Parker, Lewis Edgar Hyde - icons

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Lewis Parker - Historical Icons

Article printed in Cosmos Newspaper on Thursday, September 28 , 2006
The Barris Beat Column
by Ted Barris


One day last summer a news story stopped me in my tracks. The short radio report said that fire had damaged part of the historic site known as Sainte Marie Among the Hurons. This extraordinary location in the backwoods of Muskoka marked the spot where Roman Catholic missionaries - three priests lead by Jean de Brebeuf - established a retreat and Christian community in the mid-17,h century. On hearing about the fire, however, I didn't immediately think of the Ste Marie longhouse or even of the artifacts there. No, I remembered my elementary school history textbooks. On them and in them were icon-like depictions of Iroquois life at Ste Marie Among the Hurons. And I thought of the man who'd created those images - an Uxbridge-area artist.

Because of those historical and historic pictures - created by master painter Lewis Parker -generations of Canadians have learned about native life in colonial North America nearly 400 years ago. In the days before classroom DVDs, power-point and even big budget history documentaries, grade school students were able to learn about the clothing, stature, work and play experience of some of this country's first citizens. In other words, we could see our history, not just imagine it, thanks to Lewis Parker. This Saturday those iconic paintings, The Huron Collection', as well as a life's worth of painting, go on display at the Magic Door Art Gallery in Sunderland. Eighty-year old Lewis Parker (who has lived for many years on the shores of Wagner's Lake) began his artistic career as an illustrator in Toronto. Midway through the Second World War, like so many of his generation, he enlisted in the infantry. When he arrived overseas the Canadian Army newspaper, The Maple Leaf, needed a backup cartoonist. So while Canadian troops liberated Western Europe, Parker got his baptism of fire through dedicating his life to the fight for freedom, and by helping put out a daily newspaper for Canadian service men and women in Europe.

Back in civilian life, Lewis Parker found work doing political cartoons on the "yellow pages" that used to bookend Maclean's magazine in the late 1950s. In the 1960s the Toronto Star hired him to continue his cartooning, but he found his true love was depicting famous moments in Canadian history. He began creating illustrations for textbooks and for authors such as Farley Mowat, Pierre Burton and Scott Young. He even did the artwork for a Dell comic book series about a First World hero, called "Tommy Holmes.V.C." His illustrations have appeared in no fewer than 85 books.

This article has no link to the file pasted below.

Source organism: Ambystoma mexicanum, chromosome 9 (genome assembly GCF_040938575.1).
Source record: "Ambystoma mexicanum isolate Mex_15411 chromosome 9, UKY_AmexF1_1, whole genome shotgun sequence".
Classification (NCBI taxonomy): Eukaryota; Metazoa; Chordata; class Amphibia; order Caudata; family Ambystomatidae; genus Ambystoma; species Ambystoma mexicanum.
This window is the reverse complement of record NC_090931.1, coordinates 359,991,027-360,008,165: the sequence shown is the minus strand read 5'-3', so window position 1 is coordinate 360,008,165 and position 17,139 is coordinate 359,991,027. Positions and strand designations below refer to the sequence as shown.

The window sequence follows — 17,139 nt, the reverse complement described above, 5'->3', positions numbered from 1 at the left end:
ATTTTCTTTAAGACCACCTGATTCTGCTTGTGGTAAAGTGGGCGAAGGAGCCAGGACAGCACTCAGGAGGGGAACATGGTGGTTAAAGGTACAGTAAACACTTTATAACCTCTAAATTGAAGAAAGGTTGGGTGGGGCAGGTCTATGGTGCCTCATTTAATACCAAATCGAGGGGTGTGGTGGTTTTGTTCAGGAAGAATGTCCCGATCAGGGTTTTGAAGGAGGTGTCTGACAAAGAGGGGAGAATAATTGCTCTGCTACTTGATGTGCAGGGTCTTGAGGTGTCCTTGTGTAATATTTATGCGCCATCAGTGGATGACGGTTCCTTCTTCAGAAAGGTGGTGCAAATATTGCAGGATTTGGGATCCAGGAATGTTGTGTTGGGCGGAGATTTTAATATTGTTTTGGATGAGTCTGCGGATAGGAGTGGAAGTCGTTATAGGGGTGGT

"The Americans came knocking about 1975", Parker told me a few years ago. "They were doing four-minute movies about the bicentennial of the American Revolution ... and they found that illustrators were cheaper in Canada than the U.S."

As much as Lewis Parker loved painting images of soldiers, Indians and historic moments in the American war of Independence, he said the process was horribly dissatisfying. To ensure the images were authentic, he researched as much as he could, only to find "representatives from NBCC coming up from New York and taking away work that was only half done." And although the broadcaster paid him, Parker never felt that his telling of the history was really complete.

In the meantime Parker's reputation as a painter had spread. He was commissioned to do that series of paintings depicting Indian life at Ste. Marie among the Hurons, the ones in my school textbooks. A Canada Council grant took him to western Canada to do similar illustrating for the Stoney and Blackfoot bands. Then in 1980, the historic sites people needed artwork to display life at Fort Louisbourg on Cape Breton Island. They wanted it to be an accurate depiction so that visitors - mostly school children - could visualize life at the fort. Parker spent two years creating huge murals that are still on display there today.

It is one thing for an artist to let the imagination direct his hand in painting. It is quite another to research the subject, learn the context and understand the look before putting brush to canvas. That's artistic passion with a conscience. When Lewis Parker captures historical scenes, he has always attempted to be as accurate as any archivist or historian. Painting history requires a different kind of inspiration - a dedication to truth as well as craft.

So, if a trip to the Magic Door Art Gallery (Sept. 30 to Dec. 31 2006) in Sunderland doesn't bring back memories of grade school history class, maybe it can help a new generation of history lovers and art lovers to know Lewis Parker, a great Canadian artist in our midst.

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